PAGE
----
Skin inspection: no abnormal rash or markings, skin temperature appeared normal
Reflexes: 2+ bilateral
Sensation: hypersensitivity noted in non-dermatomal patterns
- Shoulder ABD bilateral= 4/5
- Shoulder Flexion bilateral= 4-/5
- Hip extension bilateral = 4-/5
AROM: decreased AROM noted in cervical spine, lumbar spine, and shoulders
- ROM deficits most likely due to self-limiting behavior caused by pain
Tenderness: trigger points noted over multiple points (12 of 18 predesignated sites)
Edema: noted in bilateral knees and wrists
Fibromyalgia Impact Questionnaire: 50
Fatigue Severity Scale: 40
Patient is 42 year old female with ongoing pain lasting >3 months after a traumatic event. Her symptoms are indicative of fibromyalgia and include widespread pains (both sides of body, above and below waist) that affect ADLs, fatigue, sleep disturbance, stiffness, non-dermatomal hypersensitivity, and cognitive impairments. Upon physical examination, tenderness was noted in 12 of 18 tender points identified by the Fibromyalgia diagnostic criteria3. Passive range of motion was normal; however, active range of motion was limited most likely secondary to widespread pain. Laboratory tests and x-rays were clear. Patient reports of depression and anxiety are also associated comorbidities with Fibromyalgia6.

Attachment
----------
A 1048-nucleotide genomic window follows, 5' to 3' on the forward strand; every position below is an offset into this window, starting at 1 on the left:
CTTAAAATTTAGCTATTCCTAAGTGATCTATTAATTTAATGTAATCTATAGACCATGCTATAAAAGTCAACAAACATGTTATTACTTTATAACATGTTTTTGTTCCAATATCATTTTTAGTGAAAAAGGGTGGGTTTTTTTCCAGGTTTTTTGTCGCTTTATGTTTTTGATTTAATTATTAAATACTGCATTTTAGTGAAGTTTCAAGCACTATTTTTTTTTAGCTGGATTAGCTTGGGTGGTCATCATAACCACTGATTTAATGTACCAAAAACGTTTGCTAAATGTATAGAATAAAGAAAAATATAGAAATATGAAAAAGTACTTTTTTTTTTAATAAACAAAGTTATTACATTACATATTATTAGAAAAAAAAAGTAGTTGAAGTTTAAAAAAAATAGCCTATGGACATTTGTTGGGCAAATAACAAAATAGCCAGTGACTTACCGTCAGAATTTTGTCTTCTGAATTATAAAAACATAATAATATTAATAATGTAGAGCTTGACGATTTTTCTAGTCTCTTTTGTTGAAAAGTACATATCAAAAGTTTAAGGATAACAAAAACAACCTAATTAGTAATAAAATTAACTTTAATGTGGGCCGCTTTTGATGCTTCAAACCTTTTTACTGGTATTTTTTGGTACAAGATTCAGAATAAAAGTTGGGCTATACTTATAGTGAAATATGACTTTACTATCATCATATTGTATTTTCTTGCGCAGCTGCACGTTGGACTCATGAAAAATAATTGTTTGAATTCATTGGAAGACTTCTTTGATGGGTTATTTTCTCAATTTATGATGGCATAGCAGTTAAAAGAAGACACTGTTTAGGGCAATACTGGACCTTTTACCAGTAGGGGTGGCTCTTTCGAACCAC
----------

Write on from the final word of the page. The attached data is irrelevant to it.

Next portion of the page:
The focus of our treatment included the following components: improving muscle and joint function, decreasing pain, decreasing fatigue, and assisting in avoiding triggers that worsen the symptoms of fibromyalgia. Treatment includes approaches in managing pain and improving overall function for individuals with fibromyalgia.
Our therapy approach included all of the following: aquatic therapy; land-based therapy; guided imagery/relaxation techniques; patient education; and heat and electrical stimulation for pain management. We found this to be the most successful approach in order to properly educate our patient on the importance of strength and mobility training, pain management, and decreasing overall fatigue.
The purpose of promoting aquatic therapy for this individual was to decrease the fatiguing component that is often an issue with fibromyalgia patients. This approach allows our patient to tolerate an increased amount of therapy with less overall stress on her joints8. This is also something we suggest our patient continue once she is discharged from therapy. We also wanted to incorporate some land-based therapy in order to improve our patient’s overall strength that will coordinate with her activities of daily living9. Exercises for land-based therapy included: strengthening of anti-gravity and postural muscles such as erector spinae, gluteus muscles, etc. We also instructed our patient relaxation techniques such as deep breathing, diaphragmatic breathing, and modified plantigrade positioning to use when she experiences anxiety or fatigue10.